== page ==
Currently, Starbucks (SBUX) has a few tailwinds going for it that could push the stock higher. We believe that SBUX will post another strong year for FY13 thanks to revenue drivers firing on all cylinders. According to the Street consensus, revenues are expected to grow 12.7% in FY13 versus FY12, which we think is possibly conservative given momentum in several other areas of SBUX’s business. Combined with growth in China, the expanded availability of the Evolution Fresh brand, and stronger market share in the single serve and core retail space, Starbucks looks attractive as a long right now. We think top- and bottom-line estimates will rise over the next three months.
From a quantitative setup, the stock is in bullish formation, with immediate-term TRADE and intermediate-term TREND support at $53.39 and $51.37, respectively. We remain long SBUX in our Real-Time Alerts.
Takeaway: $URBN looks expensive, but we can’t point to a catalyst to get either the multiple to contract or for earnings to slow.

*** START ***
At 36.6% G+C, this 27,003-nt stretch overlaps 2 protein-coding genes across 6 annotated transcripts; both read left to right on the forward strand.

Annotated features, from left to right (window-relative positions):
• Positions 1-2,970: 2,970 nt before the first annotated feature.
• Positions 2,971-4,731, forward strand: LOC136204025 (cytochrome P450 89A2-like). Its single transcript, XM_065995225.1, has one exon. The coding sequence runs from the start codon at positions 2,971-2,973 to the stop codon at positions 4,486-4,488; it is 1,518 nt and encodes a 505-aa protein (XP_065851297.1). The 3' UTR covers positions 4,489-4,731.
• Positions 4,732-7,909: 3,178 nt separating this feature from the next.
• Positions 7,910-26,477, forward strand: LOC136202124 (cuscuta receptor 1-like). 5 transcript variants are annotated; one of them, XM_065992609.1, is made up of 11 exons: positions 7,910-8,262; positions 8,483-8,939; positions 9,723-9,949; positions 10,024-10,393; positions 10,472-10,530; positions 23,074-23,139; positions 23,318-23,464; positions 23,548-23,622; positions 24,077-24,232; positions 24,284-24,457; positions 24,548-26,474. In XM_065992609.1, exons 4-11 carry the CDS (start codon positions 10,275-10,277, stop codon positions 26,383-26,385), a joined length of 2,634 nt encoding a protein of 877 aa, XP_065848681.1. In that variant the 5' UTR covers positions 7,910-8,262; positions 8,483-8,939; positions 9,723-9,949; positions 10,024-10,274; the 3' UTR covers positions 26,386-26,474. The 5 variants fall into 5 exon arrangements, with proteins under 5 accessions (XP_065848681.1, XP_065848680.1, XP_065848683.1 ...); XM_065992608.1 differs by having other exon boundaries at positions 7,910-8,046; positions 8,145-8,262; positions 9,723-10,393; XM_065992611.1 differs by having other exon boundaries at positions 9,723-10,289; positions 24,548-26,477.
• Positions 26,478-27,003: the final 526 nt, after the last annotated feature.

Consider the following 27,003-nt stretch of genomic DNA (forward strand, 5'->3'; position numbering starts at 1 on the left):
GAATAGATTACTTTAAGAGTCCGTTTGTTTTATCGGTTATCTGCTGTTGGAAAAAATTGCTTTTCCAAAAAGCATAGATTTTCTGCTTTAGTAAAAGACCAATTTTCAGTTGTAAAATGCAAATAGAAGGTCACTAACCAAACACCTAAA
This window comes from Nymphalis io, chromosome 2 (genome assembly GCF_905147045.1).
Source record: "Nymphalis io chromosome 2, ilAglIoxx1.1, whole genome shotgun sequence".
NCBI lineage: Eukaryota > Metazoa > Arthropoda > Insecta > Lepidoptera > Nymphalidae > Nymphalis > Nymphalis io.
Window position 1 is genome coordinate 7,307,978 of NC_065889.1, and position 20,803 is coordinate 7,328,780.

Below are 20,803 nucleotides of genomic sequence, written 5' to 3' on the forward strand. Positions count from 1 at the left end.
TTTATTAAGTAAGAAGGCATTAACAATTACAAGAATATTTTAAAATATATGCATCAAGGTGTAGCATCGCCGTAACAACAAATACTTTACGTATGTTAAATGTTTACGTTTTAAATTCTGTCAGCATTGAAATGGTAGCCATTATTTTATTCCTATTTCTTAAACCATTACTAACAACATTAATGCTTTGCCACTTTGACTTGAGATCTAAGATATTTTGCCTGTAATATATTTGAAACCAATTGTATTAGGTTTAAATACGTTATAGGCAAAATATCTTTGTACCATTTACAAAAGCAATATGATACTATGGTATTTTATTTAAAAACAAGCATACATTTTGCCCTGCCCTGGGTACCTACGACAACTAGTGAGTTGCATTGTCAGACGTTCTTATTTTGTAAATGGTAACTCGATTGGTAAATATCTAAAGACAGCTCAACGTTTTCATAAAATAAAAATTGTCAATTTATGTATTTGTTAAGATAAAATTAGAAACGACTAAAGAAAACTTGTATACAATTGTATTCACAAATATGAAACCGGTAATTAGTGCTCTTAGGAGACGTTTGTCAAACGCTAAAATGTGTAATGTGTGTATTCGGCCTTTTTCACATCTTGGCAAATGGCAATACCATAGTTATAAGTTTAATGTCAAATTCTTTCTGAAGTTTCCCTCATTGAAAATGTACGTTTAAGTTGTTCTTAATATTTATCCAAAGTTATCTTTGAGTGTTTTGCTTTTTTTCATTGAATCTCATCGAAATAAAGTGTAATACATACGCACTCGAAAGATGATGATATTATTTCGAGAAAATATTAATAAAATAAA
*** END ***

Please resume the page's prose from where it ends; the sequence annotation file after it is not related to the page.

URBN’s positive release this morning did not come as a great surprise to us. The company has strong momentum in both its business and its turnaround, and we think that those both have legs. The timing – ie less than a week before ICR – is a no-brainer as well.
It’s impossible to argue that this stock is still cheap, but the reality is that we think it is a 20% EPS grower over the next 2-years, and consensus estimates are at least 5% too low (we think that’s probably conservative). Our model assumes a sales and margin recovery, but still not even within a stone’s throw of prior peaks.
Bears have often told us that there’s no way that URBN will hit prior peaks. But we never thought we needed that to support a bull call. We are assuming mid-single digit comp rates, and have EBIT margins topping out shy of 16% -- well pelow 18%-19% peaks.
Is the stock expensive? Yes. But looking into next year, we consider it the first real year of the company’s recovery, as we have the benefit of the new human capital put in place in 2012 as well as the new fulfillment centers to facilitate better DTC growth. Our model has earnings growing 24% in the upcoming year, which is very difficult to find in retail/consumer. That plus upside from the consensus numbers still leaves us liking URBN here.
Do we like it more on a pullback? Yes. But remember that the consensus is still rather bearish on it, as evidenced by our Hedgeye Sentiment Monitor (which triangulates Buy Side, Sell Side, and Inside sentiment). It looked expensive at $26, then at $30, then at $35 and now at $42. We can’t point to a catalyst to get either the multiple to contract or for earnings to slow.